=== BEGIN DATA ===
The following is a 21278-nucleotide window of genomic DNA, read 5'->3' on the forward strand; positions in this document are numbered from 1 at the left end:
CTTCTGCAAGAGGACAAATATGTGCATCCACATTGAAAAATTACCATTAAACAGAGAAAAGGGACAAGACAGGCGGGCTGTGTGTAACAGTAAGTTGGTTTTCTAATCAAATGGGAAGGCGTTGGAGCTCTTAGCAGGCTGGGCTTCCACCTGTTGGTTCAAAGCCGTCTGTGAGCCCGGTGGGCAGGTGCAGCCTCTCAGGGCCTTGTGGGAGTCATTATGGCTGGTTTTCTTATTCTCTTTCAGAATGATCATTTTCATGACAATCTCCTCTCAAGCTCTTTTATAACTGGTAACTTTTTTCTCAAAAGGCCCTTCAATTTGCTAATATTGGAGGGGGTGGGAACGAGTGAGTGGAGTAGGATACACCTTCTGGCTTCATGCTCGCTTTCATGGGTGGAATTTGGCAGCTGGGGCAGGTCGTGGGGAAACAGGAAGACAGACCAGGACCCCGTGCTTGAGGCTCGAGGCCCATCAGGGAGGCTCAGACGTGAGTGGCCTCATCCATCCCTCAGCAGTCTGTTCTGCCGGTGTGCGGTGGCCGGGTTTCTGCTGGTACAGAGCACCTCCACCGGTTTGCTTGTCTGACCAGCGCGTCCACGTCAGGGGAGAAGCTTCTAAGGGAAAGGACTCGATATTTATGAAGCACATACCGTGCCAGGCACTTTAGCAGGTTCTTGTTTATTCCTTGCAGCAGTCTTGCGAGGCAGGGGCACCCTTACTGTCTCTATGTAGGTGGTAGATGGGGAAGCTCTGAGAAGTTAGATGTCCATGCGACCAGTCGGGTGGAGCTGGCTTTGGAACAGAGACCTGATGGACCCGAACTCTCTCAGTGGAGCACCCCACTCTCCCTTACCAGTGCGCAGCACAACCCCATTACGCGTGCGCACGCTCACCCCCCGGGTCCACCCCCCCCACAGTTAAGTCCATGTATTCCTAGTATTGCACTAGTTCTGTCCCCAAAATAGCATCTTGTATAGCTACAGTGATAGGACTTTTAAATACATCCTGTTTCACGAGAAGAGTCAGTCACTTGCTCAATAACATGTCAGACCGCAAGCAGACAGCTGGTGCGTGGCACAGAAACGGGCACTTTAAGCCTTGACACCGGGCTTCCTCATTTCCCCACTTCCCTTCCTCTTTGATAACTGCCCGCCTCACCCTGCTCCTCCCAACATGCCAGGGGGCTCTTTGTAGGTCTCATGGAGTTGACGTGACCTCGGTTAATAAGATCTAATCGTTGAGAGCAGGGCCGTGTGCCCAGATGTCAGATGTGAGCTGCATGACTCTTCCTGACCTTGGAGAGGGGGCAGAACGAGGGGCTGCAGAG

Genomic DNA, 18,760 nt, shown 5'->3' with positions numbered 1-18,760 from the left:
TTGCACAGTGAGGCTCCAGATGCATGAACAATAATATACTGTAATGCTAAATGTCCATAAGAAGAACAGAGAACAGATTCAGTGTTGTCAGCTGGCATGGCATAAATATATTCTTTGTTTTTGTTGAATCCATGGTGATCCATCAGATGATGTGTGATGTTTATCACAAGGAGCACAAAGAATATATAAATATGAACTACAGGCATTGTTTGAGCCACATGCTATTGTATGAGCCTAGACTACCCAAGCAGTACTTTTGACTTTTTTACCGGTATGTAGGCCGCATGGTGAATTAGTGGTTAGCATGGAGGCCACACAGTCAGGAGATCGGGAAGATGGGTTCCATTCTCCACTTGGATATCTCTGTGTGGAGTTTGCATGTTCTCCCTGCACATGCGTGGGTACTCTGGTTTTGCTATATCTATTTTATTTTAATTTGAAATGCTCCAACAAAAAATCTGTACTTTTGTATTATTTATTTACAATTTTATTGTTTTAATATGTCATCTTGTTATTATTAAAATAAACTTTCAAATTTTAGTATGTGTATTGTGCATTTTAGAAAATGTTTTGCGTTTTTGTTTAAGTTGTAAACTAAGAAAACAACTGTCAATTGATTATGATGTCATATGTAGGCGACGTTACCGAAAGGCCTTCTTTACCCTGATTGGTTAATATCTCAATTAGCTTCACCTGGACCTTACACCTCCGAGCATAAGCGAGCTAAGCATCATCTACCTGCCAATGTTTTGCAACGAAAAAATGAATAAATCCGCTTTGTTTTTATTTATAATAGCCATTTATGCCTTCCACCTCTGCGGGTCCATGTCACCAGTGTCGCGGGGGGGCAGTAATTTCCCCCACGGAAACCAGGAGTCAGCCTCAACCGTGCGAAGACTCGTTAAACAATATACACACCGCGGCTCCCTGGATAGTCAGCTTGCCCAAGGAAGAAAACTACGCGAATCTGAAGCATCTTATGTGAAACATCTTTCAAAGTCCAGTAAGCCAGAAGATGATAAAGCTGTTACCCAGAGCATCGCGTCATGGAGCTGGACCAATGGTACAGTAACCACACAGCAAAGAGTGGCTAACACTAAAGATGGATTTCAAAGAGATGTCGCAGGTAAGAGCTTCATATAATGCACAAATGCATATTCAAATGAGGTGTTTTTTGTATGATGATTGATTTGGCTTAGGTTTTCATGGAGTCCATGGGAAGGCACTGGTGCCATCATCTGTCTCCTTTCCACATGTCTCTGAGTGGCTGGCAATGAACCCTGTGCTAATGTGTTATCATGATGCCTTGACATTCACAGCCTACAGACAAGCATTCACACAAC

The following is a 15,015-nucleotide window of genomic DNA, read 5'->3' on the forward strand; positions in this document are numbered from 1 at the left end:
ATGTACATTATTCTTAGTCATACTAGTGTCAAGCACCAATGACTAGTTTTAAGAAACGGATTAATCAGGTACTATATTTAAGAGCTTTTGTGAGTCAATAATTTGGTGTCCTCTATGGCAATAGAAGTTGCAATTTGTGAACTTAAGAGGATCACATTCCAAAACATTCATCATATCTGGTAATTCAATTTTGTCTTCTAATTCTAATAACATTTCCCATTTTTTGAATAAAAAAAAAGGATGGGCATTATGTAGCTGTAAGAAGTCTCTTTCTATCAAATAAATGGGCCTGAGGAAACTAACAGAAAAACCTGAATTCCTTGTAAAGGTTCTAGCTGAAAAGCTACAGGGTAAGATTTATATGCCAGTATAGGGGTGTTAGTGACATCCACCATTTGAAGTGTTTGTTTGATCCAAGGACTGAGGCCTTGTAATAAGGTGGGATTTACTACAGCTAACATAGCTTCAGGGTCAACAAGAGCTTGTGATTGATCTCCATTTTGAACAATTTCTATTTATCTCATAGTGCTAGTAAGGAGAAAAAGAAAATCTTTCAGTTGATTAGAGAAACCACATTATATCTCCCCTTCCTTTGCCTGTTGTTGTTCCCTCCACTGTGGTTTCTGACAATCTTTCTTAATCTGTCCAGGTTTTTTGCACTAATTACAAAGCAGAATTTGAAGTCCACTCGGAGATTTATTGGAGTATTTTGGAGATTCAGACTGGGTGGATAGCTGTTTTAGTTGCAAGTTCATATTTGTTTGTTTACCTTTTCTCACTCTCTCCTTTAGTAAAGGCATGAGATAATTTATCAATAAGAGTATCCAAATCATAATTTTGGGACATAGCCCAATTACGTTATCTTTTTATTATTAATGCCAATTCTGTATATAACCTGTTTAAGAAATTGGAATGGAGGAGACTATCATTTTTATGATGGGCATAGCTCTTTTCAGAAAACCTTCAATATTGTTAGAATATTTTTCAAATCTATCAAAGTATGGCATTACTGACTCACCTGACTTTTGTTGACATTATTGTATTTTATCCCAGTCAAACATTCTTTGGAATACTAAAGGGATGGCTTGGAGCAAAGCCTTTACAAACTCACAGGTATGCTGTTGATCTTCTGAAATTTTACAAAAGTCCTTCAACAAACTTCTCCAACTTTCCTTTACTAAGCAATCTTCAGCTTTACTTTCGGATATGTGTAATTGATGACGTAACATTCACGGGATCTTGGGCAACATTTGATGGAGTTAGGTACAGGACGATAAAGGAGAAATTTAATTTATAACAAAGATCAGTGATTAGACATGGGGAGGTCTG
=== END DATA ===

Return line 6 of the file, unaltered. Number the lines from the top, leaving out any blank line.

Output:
ATGTACATTATTCTTAGTCATACTAGTGTCAAGCACCAATGACTAGTTTTAAGAAACGGATTAATCAGGTACTATATTTAAGAGCTTTTGTGAGTCAATAATTTGGTGTCCTCTATGGCAATAGAAGTTGCAATTTGTGAACTTAAGAGGATCACATTCCAAAACATTCATCATATCTGGTAATTCAATTTTGTCTTCTAATTCTAATAACATTTCCCATTTTTTGAATAAAAAAAAAGGATGGGCATTATGTAGCTGTAAGAAGTCTCTTTCTATCAAATAAATGGGCCTGAGGAAACTAACAGAAAAACCTGAATTCCTTGTAAAGGTTCTAGCTGAAAAGCTACAGGGTAAGATTTATATGCCAGTATAGGGGTGTTAGTGACATCCACCATTTGAAGTGTTTGTTTGATCCAAGGACTGAGGCCTTGTAATAAGGTGGGATTTACTACAGCTAACATAGCTTCAGGGTCAACAAGAGCTTGTGATTGATCTCCATTTTGAACAATTTCTATTTATCTCATAGTGCTAGTAAGGAGAAAAAGAAAATCTTTCAGTTGATTAGAGAAACCACATTATATCTCCCCTTCCTTTGCCTGTTGTTGTTCCCTCCACTGTGGTTTCTGACAATCTTTCTTAATCTGTCCAGGTTTTTTGCACTAATTACAAAGCAGAATTTGAAGTCCACTCGGAGATTTATTGGAGTATTTTGGAGATTCAGACTGGGTGGATAGCTGTTTTAGTTGCAAGTTCATATTTGTTTGTTTACCTTTTCTCACTCTCTCCTTTAGTAAAGGCATGAGATAATTTATCAATAAGAGTATCCAAATCATAATTTTGGGACATAGCCCAATTACGTTATCTTTTTATTATTAATGCCAATTCTGTATATAACCTGTTTAAGAAATTGGAATGGAGGAGACTATCATTTTTATGATGGGCATAGCTCTTTTCAGAAAACCTTCAATATTGTTAGAATATTTTTCAAATCTATCAAAGTATGGCATTACTGACTCACCTGACTTTTGTTGACATTATTGTATTTTATCCCAGTCAAACATTCTTTGGAATACTAAAGGGATGGCTTGGAGCAAAGCCTTTACAAACTCACAGGTATGCTGTTGATCTTCTGAAATTTTACAAAAGTCCTTCAACAAACTTCTCCAACTTTCCTTTACTAAGCAATCTTCAGCTTTACTTTCGGATATGTGTAATTGATGACGTAACATTCACGGGATCTTGGGCAACATTTGATGGAGTTAGGTACAGGACGATAAAGGAGAAATTTAATTTATAACAAAGATCAGTGATTAGACATGGGGAGGTCTG